This is an excerpt from Basketball for Women 2nd Edition by Nancy Lieberman.
Most players love to run and have the freedom to attack opponents in the open court. The fast break should be performed with speed; players need to pass the ball quickly up the floor before the defense can recover. Forcing the tempo of a game is a great asset. Defenses are in scramble mode as players try to get back, identify their player, and help out teammates. This causes confusion and mismatches, and it can tire a team out.
Four-on-Zero Fast-Break Layup Drill
To practice filling in positions on the fast break.
1. Four players participate in this drill, with no defenders. Players set up in front of the basket along the baseline; players 1 and 4 start at the blocks, and players 2 and 3 start in the corners.
2. Player 4 tosses the ball off the backboard and rebounds. Player 1 cuts to the middle for an outlet pass, while players 2 and 3 run down the outside lanes for a pass at the opposite end.
3. Whoever receives the ball from player 1 takes the ball to the basket for a layup; player 4 sprints down the court for a rebound.
4. Whether the shot is made or missed, player 4 grabs the ball and makes an outlet pass once again to player 1, and the fast break is executed on the other end.
Lady Magic Tips
- The group should try to make 20 shots in 2 minutes.
- Instead of passing to the same player every time or shooting from the same spot, players should mix things up!
Two-Player Fast Break
To practice passing and moving on the two-on-one fast break.
1. Divide players into pairs; one pair will be on the court at a time. Place one defender on the opposite end of the floor.
2. The first pair of players runs down the floor, passing back and forth and trying to score on the other end against the defender.
3. After the pair scores or the defender stops them, the next two players go, and so on. Everyone attempts to score on the fast break against the defender.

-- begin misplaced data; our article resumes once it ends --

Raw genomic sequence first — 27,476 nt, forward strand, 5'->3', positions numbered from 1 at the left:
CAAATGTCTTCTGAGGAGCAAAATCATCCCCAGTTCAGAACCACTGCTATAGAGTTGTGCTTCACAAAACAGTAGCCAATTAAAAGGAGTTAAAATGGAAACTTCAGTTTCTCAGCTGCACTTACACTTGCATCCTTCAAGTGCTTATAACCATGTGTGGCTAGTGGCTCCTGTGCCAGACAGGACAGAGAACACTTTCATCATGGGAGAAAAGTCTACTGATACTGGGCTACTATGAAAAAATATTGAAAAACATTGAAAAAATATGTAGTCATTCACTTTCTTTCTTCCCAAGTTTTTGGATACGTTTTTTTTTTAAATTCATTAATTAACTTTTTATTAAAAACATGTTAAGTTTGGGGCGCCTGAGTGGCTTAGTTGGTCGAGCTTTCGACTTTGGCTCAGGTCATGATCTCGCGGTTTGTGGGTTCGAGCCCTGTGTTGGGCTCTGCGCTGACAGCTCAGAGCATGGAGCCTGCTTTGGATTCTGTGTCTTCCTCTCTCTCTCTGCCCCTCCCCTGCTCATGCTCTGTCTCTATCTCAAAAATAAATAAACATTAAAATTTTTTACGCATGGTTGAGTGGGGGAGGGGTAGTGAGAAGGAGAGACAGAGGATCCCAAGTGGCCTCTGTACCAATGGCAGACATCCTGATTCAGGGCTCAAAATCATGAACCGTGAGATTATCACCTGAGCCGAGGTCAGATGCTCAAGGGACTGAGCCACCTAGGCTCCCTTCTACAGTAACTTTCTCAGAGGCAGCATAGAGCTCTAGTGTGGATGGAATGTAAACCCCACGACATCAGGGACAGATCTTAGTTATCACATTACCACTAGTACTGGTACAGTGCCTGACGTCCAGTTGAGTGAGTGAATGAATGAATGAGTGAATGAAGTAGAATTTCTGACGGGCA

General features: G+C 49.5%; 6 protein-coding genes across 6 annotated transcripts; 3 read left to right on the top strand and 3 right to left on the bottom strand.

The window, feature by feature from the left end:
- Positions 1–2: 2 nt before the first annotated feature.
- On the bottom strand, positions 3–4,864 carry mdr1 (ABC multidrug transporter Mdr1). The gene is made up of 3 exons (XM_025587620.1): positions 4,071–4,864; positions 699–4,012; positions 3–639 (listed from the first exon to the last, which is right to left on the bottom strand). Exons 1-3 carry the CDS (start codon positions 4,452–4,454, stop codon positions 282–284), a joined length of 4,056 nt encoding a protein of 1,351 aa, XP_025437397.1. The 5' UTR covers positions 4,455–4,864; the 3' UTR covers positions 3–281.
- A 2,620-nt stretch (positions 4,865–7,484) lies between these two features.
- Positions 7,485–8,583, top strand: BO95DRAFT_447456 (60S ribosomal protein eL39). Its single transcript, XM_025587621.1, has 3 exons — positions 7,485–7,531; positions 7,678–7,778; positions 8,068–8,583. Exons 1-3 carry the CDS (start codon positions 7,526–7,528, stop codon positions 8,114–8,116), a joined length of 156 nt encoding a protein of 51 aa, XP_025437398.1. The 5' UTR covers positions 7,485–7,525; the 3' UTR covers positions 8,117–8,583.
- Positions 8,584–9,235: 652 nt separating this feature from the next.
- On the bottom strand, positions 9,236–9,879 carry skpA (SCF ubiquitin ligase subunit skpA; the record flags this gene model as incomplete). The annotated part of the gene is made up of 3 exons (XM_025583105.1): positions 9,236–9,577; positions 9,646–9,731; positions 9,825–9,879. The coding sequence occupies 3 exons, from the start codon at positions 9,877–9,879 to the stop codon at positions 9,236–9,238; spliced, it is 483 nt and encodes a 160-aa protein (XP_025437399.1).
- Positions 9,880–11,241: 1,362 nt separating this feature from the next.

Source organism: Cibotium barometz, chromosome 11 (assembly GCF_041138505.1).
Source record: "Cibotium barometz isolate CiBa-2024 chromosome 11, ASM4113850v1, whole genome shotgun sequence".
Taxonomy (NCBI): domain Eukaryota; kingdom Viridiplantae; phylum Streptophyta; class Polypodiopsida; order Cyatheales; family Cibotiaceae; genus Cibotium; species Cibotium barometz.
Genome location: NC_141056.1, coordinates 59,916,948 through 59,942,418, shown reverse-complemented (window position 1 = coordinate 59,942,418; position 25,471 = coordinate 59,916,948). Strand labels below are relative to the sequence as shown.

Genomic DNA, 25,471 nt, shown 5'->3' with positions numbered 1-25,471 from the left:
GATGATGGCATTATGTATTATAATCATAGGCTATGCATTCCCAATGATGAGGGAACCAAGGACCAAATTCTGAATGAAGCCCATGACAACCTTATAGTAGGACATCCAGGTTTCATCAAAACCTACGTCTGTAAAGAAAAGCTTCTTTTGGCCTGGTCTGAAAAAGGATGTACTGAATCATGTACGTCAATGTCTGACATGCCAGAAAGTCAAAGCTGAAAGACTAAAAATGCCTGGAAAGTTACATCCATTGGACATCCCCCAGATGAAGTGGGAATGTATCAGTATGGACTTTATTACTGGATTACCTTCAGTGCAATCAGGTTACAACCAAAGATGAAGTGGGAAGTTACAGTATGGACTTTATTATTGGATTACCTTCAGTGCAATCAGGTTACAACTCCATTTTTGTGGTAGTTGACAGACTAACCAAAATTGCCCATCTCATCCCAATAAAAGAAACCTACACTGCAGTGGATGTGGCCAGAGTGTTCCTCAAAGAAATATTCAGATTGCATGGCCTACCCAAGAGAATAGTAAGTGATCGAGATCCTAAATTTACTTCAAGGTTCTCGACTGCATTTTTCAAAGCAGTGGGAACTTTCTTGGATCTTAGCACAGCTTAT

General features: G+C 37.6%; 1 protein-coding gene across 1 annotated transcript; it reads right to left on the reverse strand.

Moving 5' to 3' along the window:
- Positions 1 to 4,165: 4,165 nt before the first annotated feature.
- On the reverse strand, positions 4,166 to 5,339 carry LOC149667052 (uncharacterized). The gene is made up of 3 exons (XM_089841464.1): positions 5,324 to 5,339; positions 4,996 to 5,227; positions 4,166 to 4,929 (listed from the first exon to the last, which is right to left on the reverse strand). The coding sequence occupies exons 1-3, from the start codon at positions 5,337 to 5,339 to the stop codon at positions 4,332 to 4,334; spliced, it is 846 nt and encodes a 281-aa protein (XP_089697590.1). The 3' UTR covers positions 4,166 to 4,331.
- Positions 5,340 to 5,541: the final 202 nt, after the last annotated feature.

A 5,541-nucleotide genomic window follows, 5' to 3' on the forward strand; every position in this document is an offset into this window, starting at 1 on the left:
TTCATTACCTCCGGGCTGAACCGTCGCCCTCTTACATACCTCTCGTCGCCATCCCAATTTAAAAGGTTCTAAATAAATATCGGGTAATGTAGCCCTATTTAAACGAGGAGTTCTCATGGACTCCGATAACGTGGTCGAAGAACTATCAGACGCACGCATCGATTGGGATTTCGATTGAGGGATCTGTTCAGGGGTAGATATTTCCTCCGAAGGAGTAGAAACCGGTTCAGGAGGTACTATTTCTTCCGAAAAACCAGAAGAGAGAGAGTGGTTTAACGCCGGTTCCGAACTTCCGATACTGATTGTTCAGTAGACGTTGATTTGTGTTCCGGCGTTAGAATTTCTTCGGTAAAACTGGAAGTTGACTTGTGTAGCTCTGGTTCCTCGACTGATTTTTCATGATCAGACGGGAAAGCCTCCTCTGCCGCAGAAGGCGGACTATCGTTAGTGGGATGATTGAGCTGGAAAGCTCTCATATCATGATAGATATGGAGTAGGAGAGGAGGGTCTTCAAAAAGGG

4. After every pair has gone, switch defenders and ends, and change up pairs. The drill continues until everyone has played defense.
Lady Magic Tips
- This drill requires good communication between players.
- For added incentive, each defender can count how many defensive stops she has made.
To practice rebounding, making good outlet passes, and executing the three-on-two break. This drill requires 11 players.
1. Begin with two defensive players on each side of the court; two outlet players are on each sideline. Player 1 has the ball at the top of one key, and players 2 and 3 are on the wings for a three-on-two.
2. Play out the three-on-two situation until the defense gains possession of the ball or the offense scores.
3. The first defensive player to gain control of the ball outlets to one of the two players stepping onto the court. This defensive player and the two outlet players go three on two at the other end.
4. Two of the three offensive players left on the other end of the court claim the now-open defensive positions, while the third offensive player and the remaining defensive player (who didn’t gain possession of the ball) replace the outlets on the sideline.
5. The drill continues in this manner until time is up or a designated number of points are scored.
Lady Magic Tips
- The offense has a numbers advantage. They should use this advantage to work the ball around for a good shot.
- The more aggressive the players are in this drill, the better. As a challenge to yourself, try to see how long you can stay on the court!
Read more about Basketball for Women, Second Edition by Nancy Lieberman.